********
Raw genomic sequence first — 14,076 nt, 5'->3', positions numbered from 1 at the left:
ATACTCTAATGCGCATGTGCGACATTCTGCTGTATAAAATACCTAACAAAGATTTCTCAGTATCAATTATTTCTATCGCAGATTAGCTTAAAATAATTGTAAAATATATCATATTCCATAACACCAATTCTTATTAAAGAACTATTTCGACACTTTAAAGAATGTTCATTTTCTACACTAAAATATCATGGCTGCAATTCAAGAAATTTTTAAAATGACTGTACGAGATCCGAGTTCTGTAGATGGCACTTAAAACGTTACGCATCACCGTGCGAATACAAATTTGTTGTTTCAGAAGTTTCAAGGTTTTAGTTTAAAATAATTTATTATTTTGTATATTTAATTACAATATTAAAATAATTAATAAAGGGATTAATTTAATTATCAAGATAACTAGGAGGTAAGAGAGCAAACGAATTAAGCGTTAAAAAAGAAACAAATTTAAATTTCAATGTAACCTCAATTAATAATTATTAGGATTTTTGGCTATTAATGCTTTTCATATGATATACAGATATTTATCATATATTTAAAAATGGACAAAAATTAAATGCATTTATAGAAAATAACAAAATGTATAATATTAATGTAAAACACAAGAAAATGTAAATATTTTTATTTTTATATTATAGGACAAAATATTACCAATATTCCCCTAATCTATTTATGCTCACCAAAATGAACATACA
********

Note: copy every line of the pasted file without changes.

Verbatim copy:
Raw genomic sequence first — 14,076 nt, 5'->3', positions numbered from 1 at the left:
ATACTCTAATGCGCATGTGCGACATTCTGCTGTATAAAATACCTAACAAAGATTTCTCAGTATCAATTATTTCTATCGCAGATTAGCTTAAAATAATTGTAAAATATATCATATTCCATAACACCAATTCTTATTAAAGAACTATTTCGACACTTTAAAGAATGTTCATTTTCTACACTAAAATATCATGGCTGCAATTCAAGAAATTTTTAAAATGACTGTACGAGATCCGAGTTCTGTAGATGGCACTTAAAACGTTACGCATCACCGTGCGAATACAAATTTGTTGTTTCAGAAGTTTCAAGGTTTTAGTTTAAAATAATTTATTATTTTGTATATTTAATTACAATATTAAAATAATTAATAAAGGGATTAATTTAATTATCAAGATAACTAGGAGGTAAGAGAGCAAACGAATTAAGCGTTAAAAAAGAAACAAATTTAAATTTCAATGTAACCTCAATTAATAATTATTAGGATTTTTGGCTATTAATGCTTTTCATATGATATACAGATATTTATCATATATTTAAAAATGGACAAAAATTAAATGCATTTATAGAAAATAACAAAATGTATAATATTAATGTAAAACACAAGAAAATGTAAATATTTTTATTTTTATATTATAGGACAAAATATTACCAATATTCCCCTAATCTATTTATGCTCACCAAAATGAACATACA